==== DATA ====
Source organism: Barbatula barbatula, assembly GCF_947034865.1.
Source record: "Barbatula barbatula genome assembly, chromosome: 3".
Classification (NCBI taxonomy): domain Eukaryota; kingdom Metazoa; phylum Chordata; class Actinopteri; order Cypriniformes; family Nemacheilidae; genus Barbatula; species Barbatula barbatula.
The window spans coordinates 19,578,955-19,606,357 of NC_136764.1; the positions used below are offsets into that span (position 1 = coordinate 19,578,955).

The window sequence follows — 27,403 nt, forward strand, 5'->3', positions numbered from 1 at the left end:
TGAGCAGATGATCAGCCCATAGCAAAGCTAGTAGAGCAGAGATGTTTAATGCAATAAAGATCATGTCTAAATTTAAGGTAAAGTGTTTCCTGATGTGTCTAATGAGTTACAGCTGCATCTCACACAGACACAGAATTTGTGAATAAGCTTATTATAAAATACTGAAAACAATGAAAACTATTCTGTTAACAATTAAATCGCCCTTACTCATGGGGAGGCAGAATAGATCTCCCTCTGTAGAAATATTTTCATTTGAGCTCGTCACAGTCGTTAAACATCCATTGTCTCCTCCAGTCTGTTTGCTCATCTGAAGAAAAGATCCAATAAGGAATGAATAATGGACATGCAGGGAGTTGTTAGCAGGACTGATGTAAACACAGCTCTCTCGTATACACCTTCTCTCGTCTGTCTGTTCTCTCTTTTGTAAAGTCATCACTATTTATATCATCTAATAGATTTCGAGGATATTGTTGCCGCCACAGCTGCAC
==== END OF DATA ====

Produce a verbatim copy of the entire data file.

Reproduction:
Source organism: Barbatula barbatula, assembly GCF_947034865.1.
Source record: "Barbatula barbatula genome assembly, chromosome: 3".
Classification (NCBI taxonomy): domain Eukaryota; kingdom Metazoa; phylum Chordata; class Actinopteri; order Cypriniformes; family Nemacheilidae; genus Barbatula; species Barbatula barbatula.
The window spans coordinates 19,578,955-19,606,357 of NC_136764.1; the positions used below are offsets into that span (position 1 = coordinate 19,578,955).

The window sequence follows — 27,403 nt, forward strand, 5'->3', positions numbered from 1 at the left end:
TGAGCAGATGATCAGCCCATAGCAAAGCTAGTAGAGCAGAGATGTTTAATGCAATAAAGATCATGTCTAAATTTAAGGTAAAGTGTTTCCTGATGTGTCTAATGAGTTACAGCTGCATCTCACACAGACACAGAATTTGTGAATAAGCTTATTATAAAATACTGAAAACAATGAAAACTATTCTGTTAACAATTAAATCGCCCTTACTCATGGGGAGGCAGAATAGATCTCCCTCTGTAGAAATATTTTCATTTGAGCTCGTCACAGTCGTTAAACATCCATTGTCTCCTCCAGTCTGTTTGCTCATCTGAAGAAAAGATCCAATAAGGAATGAATAATGGACATGCAGGGAGTTGTTAGCAGGACTGATGTAAACACAGCTCTCTCGTATACACCTTCTCTCGTCTGTCTGTTCTCTCTTTTGTAAAGTCATCACTATTTATATCATCTAATAGATTTCGAGGATATTGTTGCCGCCACAGCTGCAC